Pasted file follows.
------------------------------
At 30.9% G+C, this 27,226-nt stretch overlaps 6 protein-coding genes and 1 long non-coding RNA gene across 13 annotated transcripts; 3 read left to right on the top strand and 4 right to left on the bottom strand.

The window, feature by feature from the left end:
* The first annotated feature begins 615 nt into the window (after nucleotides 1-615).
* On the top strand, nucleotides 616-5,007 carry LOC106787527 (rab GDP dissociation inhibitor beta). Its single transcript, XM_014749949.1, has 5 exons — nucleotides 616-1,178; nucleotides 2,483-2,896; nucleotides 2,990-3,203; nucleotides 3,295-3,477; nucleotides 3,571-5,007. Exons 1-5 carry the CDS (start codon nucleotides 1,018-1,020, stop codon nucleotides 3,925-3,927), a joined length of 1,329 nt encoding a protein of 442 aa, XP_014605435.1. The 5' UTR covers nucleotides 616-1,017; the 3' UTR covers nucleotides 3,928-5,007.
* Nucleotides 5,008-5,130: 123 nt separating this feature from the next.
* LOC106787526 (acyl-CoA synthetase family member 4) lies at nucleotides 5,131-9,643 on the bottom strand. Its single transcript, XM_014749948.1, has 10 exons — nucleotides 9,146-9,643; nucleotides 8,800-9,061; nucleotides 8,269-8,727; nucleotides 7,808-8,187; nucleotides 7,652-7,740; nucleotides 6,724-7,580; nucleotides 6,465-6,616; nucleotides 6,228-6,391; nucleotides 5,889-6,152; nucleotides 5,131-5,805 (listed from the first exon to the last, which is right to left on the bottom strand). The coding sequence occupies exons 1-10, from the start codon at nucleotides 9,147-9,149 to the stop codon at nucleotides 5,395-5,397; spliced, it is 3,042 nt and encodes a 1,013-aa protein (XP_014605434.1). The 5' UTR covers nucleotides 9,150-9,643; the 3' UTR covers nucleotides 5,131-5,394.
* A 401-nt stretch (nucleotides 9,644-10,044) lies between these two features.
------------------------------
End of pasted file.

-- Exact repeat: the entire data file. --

At 30.9% G+C, this 27,226-nt stretch overlaps 6 protein-coding genes and 1 long non-coding RNA gene across 13 annotated transcripts; 3 read left to right on the top strand and 4 right to left on the bottom strand.

The window, feature by feature from the left end:
* The first annotated feature begins 615 nt into the window (after nucleotides 1-615).
* On the top strand, nucleotides 616-5,007 carry LOC106787527 (rab GDP dissociation inhibitor beta). Its single transcript, XM_014749949.1, has 5 exons — nucleotides 616-1,178; nucleotides 2,483-2,896; nucleotides 2,990-3,203; nucleotides 3,295-3,477; nucleotides 3,571-5,007. Exons 1-5 carry the CDS (start codon nucleotides 1,018-1,020, stop codon nucleotides 3,925-3,927), a joined length of 1,329 nt encoding a protein of 442 aa, XP_014605435.1. The 5' UTR covers nucleotides 616-1,017; the 3' UTR covers nucleotides 3,928-5,007.
* Nucleotides 5,008-5,130: 123 nt separating this feature from the next.
* LOC106787526 (acyl-CoA synthetase family member 4) lies at nucleotides 5,131-9,643 on the bottom strand. Its single transcript, XM_014749948.1, has 10 exons — nucleotides 9,146-9,643; nucleotides 8,800-9,061; nucleotides 8,269-8,727; nucleotides 7,808-8,187; nucleotides 7,652-7,740; nucleotides 6,724-7,580; nucleotides 6,465-6,616; nucleotides 6,228-6,391; nucleotides 5,889-6,152; nucleotides 5,131-5,805 (listed from the first exon to the last, which is right to left on the bottom strand). The coding sequence occupies exons 1-10, from the start codon at nucleotides 9,147-9,149 to the stop codon at nucleotides 5,395-5,397; spliced, it is 3,042 nt and encodes a 1,013-aa protein (XP_014605434.1). The 5' UTR covers nucleotides 9,150-9,643; the 3' UTR covers nucleotides 5,131-5,394.
* A 401-nt stretch (nucleotides 9,644-10,044) lies between these two features.